who founded the religion
About 2500 years ago, a prince named Siddhartha Gautama began to question his sheltered, luxurious life in the palace. He left the palace and saw four sights: a sick man, an old man, a dead man and a monk. These sights are said to have shown him that even a prince cannot escape illness, suffering and death. The sight of the monk told Siddhartha to leave his life as a prince and become a wandering holy man, seeking the answers to questions like "Why must people suffer?" "What is the cause of suffering?" Siddartha spent many years doing many religious practices such as praying, meditating, and fasting until he finally understood the basic truths of life. This realization occurred after sitting under a Poplar-figtree in Bodh Gaya, India for many days, in deep meditation. He gained enlightenment, or nirvana, and was given the title of Buddha, which means Enlightened One.
what are the beliefs of this religion
Beliefs are important in Buddhism. The religion's important doctrines aren't necessarily the same as those of other world religions, for example they don't have doctrines about God like Judaism, Christianity, and Islam do, but nevertheless beliefs are still central to the Buddhist worldview.
Right beliefs that are emphasized in Buddhism mostly concern human nature and ultimate reality. These concepts are of the highest priority to adherents. The Buddha himself was called the "Enlightened One." After he became enlightened, he taught that the way to eliminate suffering begins with understanding the true nature of the world. However, the Buddha considered knowledge important only insofar as it remains practical. He rejected speculation about such matters as God, the nature of the universe, and the afterlife, urging his followers to focus instead on the Four Noble Truths by which they can free themselves from suffering
what is the religion sacred text
Shortly after the Buddha's death, or Parinirvana, his closest disciples gathered to recall and recite all of the master's spoken teachings, by way of approving and codifying those sutras which they determined to be authentic. The sutras were not written down at first but were passed along in oral form for several hundred years, and so in the written form each sutra typically begins with the phrase, "Thus have I heard," followed by a description of where and to whom the Buddha was speaking. The original transmissions were reportedly in as many as five early tongues including Sanskrit, the classical language of India, and Magadhi, which the Buddha spoke. When the texts crystallized, they were in two main bodies, the Pali Canon of the southern Theravada tradition and the Sanskrit of the northern Mahayana tradition (written c.125-150).
The original sutras were divided into five collections known as nikayas, from the Pali word for "corpus." These five nikayas make up the pitaka or "basket" called the Sutra-pitaka. The fifth, Khuddaka nikaya, for instance, contains the famous Dhammapada ("Virtue-path"), 426 pithy verses of the Buddha's basic teachings, especially popular today in Theravadin countries. The same nikaya also houses the Theri-gatha, or songs of the female elders, some of the earliest enlightened women in Buddhism. The Buddha's most celebrated utterances are scattered throughout the sutras, such as his "Fire Sermon," which T. S. Eliot used as a major source for Part III of "The Waste Land."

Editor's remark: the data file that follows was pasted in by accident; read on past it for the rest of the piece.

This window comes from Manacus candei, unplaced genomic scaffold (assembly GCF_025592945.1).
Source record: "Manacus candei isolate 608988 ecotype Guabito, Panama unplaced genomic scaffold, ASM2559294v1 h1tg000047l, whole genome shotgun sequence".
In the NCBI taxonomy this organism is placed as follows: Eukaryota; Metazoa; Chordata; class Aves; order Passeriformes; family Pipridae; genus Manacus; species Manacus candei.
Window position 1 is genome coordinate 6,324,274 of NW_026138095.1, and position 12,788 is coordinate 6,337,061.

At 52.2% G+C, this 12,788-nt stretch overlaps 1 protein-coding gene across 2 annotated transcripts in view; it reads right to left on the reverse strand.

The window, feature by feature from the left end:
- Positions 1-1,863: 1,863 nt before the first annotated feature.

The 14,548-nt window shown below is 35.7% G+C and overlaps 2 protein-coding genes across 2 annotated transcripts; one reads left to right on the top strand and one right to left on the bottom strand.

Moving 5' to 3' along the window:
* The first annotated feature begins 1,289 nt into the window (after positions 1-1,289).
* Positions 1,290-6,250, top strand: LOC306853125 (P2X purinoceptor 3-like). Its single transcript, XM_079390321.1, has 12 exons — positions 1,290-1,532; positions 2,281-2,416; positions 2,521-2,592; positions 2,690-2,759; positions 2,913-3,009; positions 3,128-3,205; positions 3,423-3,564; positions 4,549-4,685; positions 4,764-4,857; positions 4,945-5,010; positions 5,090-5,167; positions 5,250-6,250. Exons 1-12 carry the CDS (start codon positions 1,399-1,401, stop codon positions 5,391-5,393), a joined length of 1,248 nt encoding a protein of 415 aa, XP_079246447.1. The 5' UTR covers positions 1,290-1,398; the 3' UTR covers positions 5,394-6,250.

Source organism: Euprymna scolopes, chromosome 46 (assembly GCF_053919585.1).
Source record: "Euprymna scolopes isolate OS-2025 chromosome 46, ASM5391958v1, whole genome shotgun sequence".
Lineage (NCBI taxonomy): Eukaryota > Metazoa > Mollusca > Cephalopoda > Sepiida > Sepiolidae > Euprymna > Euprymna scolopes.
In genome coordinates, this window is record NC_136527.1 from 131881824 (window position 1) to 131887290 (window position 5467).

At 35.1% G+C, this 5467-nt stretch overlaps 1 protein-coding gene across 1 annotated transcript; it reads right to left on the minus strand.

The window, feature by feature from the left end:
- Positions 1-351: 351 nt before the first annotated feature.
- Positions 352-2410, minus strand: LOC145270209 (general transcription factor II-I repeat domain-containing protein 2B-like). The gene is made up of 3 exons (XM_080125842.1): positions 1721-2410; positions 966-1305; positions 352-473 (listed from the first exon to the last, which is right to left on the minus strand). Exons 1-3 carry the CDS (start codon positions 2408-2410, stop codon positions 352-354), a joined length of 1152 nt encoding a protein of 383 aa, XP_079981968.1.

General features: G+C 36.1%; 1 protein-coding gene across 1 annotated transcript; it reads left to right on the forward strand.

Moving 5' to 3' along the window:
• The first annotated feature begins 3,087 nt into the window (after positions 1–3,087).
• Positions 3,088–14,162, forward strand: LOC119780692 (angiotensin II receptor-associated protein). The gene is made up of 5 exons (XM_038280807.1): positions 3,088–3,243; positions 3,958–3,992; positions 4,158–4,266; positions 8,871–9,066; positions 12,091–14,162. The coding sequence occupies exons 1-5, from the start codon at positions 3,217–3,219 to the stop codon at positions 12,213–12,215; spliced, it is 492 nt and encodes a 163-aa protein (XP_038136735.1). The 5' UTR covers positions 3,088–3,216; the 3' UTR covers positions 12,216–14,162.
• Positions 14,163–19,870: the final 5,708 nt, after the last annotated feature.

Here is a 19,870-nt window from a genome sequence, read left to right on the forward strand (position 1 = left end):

The Sutra-pitaka, together with the Vinaya-pitaka (accounts of the origins of the first Buddhist community and the rules for monks and nuns) and the Abhidharma-pitaka (Buddhist psychology and philosophy), make up the Tripitaka, or "Three Baskets." This is the Pali canon of Southern Buddhist scriptures, and is paralleled by the even more extensive Northern Buddhist canon, which was probably written down later than the Pali canon but originated at about the same time.
Most of the scriptures have never been fully translated into English, which is understandable when we consider that no other tradition on earth has created a larger body of sacred texts. To take one example, the 40 sutras known collectively as the Prajnaparamita Sutra take up, in their Tibetan block print editions, 100 volumes of about 1,000 pages each. Set down in writing somewhat later than the Tripitaka, this sutra is believed by Western scholars to reflect elaborations on the words of the Buddha by Indian Buddhists beginning about 100 B.C.E., and as late as Nagarjuna. Mahayana Buddhist scholars, on the other hand, believe that the Sutra records the actual words of the Buddha, but that the texts were removed from the human realm by gods and dragons for 400 years to allow time for the renunciative, monastic life to purify and prepare people for the messianic nature of its teachings. Over the centuries, abridged versions of this great sutra have appeared, from the extremely short One Letter Sutra (its text is the letter A) to versions of 8,000, 18,000, 20,000, and 25,000 lines. In its original form, called the "Great Mother," it purports to be a complete record of Shakyamuni's audience on Vulture Peak Mountain, in which the Buddha states that he is only the latest of a line of avataric predecessors, and constantly asserts that Prajnaparamita -- the female embodiment of the Sutra -- produced all the Buddhas and is their mother and instructor. It also gives us the classic Buddhist mantra, Om mani padme hum, and predicts the coming of Maitreya (Skt. "Loving One"), the Buddha-to-be who waits to emanate at some time in the future to help any who have not yet realized enlightenment. Besides the sutras, the Mahayana canon contains many shastras, treatises that interpret and comment on the philosophical statements contained in the sutras.
Most Buddhist sects are based on one or another sutra. For example, followers of the Japanese sect of Nichiren Buddhism chant their faith in the Sutra of the Lotus of the Wonderful Law, or Lotus Sutra, a key sutra of Mahayana Buddhism. The Chinese school of T'ien-t'ai ("School of the Celestial Platform") also bases its doctrine on the Lotus Sutra.
One of the most often quoted scriptures is a small section of the Prajnaparamita known popularly as the Diamond Sutra, a name that implies the penetration of the most impenetrable wisdom. Translated into Chinese in the year 401, the Diamond Sutra later became the first book ever printed (in 868), more than five centuries before the Gutenberg Bible.